A fanciful celebration of the pleasures of reading.

READ REVIEW

SHHH! I'M READING!

On a rainy Sunday afternoon Bella is so engrossed in the ending of her book that she does not want to be interrupted by her usual imaginary playmates.

First, Capt. Bluebottom invites Bella to join in “another adventure with the Windy Pirates.” Then Maurice Penguin and his dancing troupe show up for a staged tap-dance routine. Politely, but firmly Bella asks everyone to be quiet because “I AM BUSY READING!” When the tentacled Emperor Flabulon the Wobbulous of the Lardon Empire arrives, Bella’s patience gives way and she emphatically demands, “BE QUIET! For the last time. I AM BUSY READING!” Although her friends don’t understand how a book could possibly be as exciting as their usual play, Bella is then allowed to finish her story, absorbed in its intrigue. Satisfied, she announces, “That was the BEST BOOK EVER!” Digital, colorful drawings of a dark-haired, light-skinned child and a host of invented cartoon personalities illuminate the narrative while key phrases are enhanced with black, bold capital lettering. And when Bella’s finally ready to spend time with her friends in an “INCREDIBLE adventure,” the group turns the page on Bella by stating: “Maybe later, Bella, but right now…WE ARE BUSY READING!” The final scene shows Capt. Bluebottom reading aloud, surrounded by the others, all animatedly absorbed in the story. The pirates display stereotypical disability accessories.

A fanciful celebration of the pleasures of reading. (Picture book. 4-6)

Pub Date: April 1, 2019

ISBN: 978-1-68010-134-8

Page Count: 32

Publisher: Tiger Tales

Review Posted Online: Jan. 28, 2019

Kirkus Reviews Issue: Feb. 15, 2019

Did you like this book?

No Comments Yet

A valuable asset to the library of a child who experiences anxiety and a great book to get children talking about their...

RUBY FINDS A WORRY

Ruby is an adventurous and happy child until the day she discovers a Worry.

Ruby barely sees the Worry—depicted as a blob of yellow with a frowny unibrow—at first, but as it hovers, the more she notices it and the larger it grows. The longer Ruby is affected by this Worry, the fewer colors appear on the page. Though she tries not to pay attention to the Worry, which no one else can see, ignoring it prevents her from enjoying the things that she once loved. Her constant anxiety about the Worry causes the bright yellow blob to crowd Ruby’s everyday life, which by this point is nearly all washes of gray and white. But at the playground, Ruby sees a boy sitting on a bench with a growing sky-blue Worry of his own. When she invites the boy to talk, his Worry begins to shrink—and when Ruby talks about her own Worry, it also grows smaller. By the book’s conclusion, Ruby learns to control her Worry by talking about what worries her, a priceless lesson for any child—or adult—conveyed in a beautifully child-friendly manner. Ruby presents black, with hair in cornrows and two big afro-puff pigtails, while the boy has pale skin and spiky black hair.

A valuable asset to the library of a child who experiences anxiety and a great book to get children talking about their feelings . (Picture book. 4-6)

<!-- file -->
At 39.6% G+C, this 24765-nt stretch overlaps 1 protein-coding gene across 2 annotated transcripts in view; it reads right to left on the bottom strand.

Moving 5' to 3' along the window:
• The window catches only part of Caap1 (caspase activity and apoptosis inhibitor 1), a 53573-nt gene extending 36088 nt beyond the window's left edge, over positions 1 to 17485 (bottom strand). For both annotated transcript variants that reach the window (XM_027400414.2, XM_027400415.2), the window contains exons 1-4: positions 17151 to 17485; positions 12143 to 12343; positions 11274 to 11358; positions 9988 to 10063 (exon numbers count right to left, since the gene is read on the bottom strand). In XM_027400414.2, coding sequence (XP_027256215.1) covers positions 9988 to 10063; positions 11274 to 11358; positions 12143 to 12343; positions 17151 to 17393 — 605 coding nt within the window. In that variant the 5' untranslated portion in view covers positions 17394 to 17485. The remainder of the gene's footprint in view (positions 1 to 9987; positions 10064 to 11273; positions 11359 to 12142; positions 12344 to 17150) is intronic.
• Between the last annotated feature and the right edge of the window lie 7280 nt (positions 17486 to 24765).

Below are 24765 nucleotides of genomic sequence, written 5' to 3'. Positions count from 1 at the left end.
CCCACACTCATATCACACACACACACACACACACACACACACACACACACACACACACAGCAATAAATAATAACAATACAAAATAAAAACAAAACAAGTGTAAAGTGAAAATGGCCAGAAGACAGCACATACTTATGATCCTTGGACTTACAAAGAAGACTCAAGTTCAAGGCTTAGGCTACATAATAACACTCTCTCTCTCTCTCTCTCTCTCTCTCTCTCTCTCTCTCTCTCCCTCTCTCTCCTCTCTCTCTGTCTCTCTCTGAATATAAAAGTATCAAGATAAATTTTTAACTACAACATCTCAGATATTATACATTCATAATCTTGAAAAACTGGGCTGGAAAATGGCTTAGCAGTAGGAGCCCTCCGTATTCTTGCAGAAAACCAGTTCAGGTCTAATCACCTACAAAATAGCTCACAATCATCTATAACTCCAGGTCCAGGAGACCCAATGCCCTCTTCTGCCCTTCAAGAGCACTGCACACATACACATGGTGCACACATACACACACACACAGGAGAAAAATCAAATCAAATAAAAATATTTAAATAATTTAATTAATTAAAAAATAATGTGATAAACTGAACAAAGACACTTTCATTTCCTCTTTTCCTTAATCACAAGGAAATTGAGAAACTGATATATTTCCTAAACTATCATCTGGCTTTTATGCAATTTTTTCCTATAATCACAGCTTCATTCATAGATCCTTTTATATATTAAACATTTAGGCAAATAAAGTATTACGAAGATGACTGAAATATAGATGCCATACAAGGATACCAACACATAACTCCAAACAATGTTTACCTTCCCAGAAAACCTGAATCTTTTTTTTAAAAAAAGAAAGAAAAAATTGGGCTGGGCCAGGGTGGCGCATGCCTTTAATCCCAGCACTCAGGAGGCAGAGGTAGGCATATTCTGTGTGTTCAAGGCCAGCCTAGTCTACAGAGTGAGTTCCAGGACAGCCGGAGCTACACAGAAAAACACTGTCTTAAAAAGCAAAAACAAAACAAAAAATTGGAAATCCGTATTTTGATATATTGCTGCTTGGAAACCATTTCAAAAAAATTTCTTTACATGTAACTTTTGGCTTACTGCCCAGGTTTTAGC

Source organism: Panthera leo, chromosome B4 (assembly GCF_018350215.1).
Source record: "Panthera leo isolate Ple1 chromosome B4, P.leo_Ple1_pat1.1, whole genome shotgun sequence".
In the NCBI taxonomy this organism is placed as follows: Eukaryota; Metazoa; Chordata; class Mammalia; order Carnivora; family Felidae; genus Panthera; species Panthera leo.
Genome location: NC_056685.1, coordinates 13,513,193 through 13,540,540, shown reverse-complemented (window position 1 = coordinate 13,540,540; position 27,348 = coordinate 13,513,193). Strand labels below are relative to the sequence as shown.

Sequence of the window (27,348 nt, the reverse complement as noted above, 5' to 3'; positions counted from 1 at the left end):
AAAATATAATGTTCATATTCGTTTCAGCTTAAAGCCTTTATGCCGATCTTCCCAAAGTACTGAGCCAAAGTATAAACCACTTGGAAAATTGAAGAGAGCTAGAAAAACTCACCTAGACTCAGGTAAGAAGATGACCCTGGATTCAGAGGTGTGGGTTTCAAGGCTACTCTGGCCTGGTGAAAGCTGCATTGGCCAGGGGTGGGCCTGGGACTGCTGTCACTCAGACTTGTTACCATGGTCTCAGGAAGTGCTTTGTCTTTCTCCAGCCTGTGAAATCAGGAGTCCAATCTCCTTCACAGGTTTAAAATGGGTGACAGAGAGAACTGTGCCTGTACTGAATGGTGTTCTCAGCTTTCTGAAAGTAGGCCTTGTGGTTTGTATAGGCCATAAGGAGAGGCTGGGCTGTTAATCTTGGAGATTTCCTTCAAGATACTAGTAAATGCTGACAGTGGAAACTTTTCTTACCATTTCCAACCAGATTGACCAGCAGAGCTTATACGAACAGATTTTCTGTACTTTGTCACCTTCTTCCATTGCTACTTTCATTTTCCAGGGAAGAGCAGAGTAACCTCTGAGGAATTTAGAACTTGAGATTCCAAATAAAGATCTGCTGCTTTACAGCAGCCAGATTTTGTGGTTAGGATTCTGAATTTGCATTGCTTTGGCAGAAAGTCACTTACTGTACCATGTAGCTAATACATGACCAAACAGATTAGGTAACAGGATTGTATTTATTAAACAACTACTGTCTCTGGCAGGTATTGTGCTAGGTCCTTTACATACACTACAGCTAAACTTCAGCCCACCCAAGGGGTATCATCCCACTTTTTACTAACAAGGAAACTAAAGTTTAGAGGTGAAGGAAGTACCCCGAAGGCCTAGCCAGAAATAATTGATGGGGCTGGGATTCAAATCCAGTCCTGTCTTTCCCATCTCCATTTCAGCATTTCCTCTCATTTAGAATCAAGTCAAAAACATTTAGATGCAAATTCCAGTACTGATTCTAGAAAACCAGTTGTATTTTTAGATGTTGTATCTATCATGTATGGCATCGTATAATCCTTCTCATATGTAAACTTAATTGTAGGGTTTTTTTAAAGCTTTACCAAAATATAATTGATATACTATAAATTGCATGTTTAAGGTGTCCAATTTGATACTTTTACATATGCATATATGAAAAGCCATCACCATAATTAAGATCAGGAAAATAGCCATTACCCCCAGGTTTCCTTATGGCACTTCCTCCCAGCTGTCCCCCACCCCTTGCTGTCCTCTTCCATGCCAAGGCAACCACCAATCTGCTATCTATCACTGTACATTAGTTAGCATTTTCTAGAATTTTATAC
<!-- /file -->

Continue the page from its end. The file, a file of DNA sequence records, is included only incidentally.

Pub Date: Sept. 3, 2019

ISBN: 978-1-5476-0237-7

Page Count: 32

Publisher: Bloomsbury

Review Posted Online: May 8, 2019

Kirkus Reviews Issue: June 1, 2019

Did you like this book?

No Comments Yet

An unfortunately simplistic delivery of a well-intentioned message.

I'LL WALK WITH YOU

Drawing on lyrics from her Mormon children’s hymn of the same title, Pearson explores diversity and acceptance in a more secular context.

Addressing people of varying ages, races, origins, and abilities in forced rhymes that omit the original version’s references to Jesus, various speakers describe how they—unlike “some people”—will “show [their] love for” their fellow humans. “If you don’t talk as most people do / some people talk and laugh at you,” a child tells a tongue-tied classmate. “But I won’t! / I won’t! / I’ll talk with you / and giggle too. / That’s how I’ll show my love for you.” Unfortunately, many speakers’ actions feel vague and rather patronizing even as they aim to include and reassure. “I know you bring such interesting things,” a wheelchair user says, welcoming a family “born far, far away” who arrives at the airport; the adults wear Islamic clothing. As pink- and brown-skinned worshipers join a solitary brown-skinned person who somehow “[doesn’t] pray as some people pray” on a church pew, a smiling, pink-skinned worshiper’s declaration that “we’re all, I see, one family” raises echoes of the problematic assertion, “I don’t see color.” The speakers’ exclamations of “But I won’t!” after noting others’ prejudiced behavior reads more as self-congratulation than promise of inclusion. Sanders’ geometric, doll-like human figures are cheery but stiff, and the text’s bold, uppercase typeface switches jarringly to cursive for the refrain, “That’s how I’ll show my love for you.” Characters’ complexions include paper-white, yellow, pink, and brown.

An unfortunately simplistic delivery of a well-intentioned message. (Picture book. 4-6)

Pub Date: March 17, 2020

ISBN: 978-1-4236-5395-0

Page Count: 32

Publisher: Gibbs Smith

Review Posted Online: Jan. 21, 2020

Kirkus Reviews Issue: Feb. 15, 2020

Did you like this book?

more